For children’s author Troy Wilson, the love of writing started early.

“I was a pretty shy kid, ” said Wilson.

“I didn’t have like a huge amount of self-esteem at that age. She zeroed in on my strengths and my interests.”

It took just one teacher.

Mrs Eivindson read Wilson’s book one day during Grade 1 and he was hooked.

“They laughed when they were supposed to laugh,” said Wilson.

“That was a real revelation to me. It planted a seed at the very least. At Grade 2, I knew I wanted to be either a published author or a cartoonist.”

It took nearly 30 years of pushing through self-doubt and rejection from publishers, but he never lost hope.

“I’m actually really grateful that it was rejected because it honestly wasn’t that good,” said Wilson.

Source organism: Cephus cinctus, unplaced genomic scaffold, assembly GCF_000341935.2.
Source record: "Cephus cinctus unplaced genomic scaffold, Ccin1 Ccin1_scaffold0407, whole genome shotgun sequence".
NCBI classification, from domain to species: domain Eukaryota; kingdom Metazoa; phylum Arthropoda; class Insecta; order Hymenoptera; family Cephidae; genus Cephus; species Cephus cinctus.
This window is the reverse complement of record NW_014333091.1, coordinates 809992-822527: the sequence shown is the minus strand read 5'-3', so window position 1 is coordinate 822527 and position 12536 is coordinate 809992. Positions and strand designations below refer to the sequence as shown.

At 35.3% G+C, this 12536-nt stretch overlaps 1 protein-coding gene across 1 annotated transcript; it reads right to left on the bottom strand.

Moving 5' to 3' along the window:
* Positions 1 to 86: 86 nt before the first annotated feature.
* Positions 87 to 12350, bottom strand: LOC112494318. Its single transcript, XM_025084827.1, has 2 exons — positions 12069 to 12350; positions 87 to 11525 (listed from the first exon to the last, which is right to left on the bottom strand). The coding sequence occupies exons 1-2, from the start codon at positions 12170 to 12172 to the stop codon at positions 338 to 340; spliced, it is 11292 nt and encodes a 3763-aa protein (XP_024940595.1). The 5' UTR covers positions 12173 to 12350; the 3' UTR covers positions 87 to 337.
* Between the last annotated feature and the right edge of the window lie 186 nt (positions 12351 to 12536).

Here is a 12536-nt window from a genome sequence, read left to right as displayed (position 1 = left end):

After some rewrites, The Sinking of Captain Otter was finally published There are some definite similarities to the 1977 original, and it’s even dedicated to the woman who started it all.

“To Mrs. Eivindson for assigning praising and reading aloud the original version of Captain Otter. And to my six-year-old self,” read Wilson from the book.

“I’m being inspired by myself, which is an interesting thing.”

And in turn, Wilson is inspiring others.

“Whether they’re out there practising hockey, writing, or drawing, whatever it might be, it’s as valuable as what adults are doing,” said Wilson.

“It counts it matters, it matters a lot.”

Kori Sidaway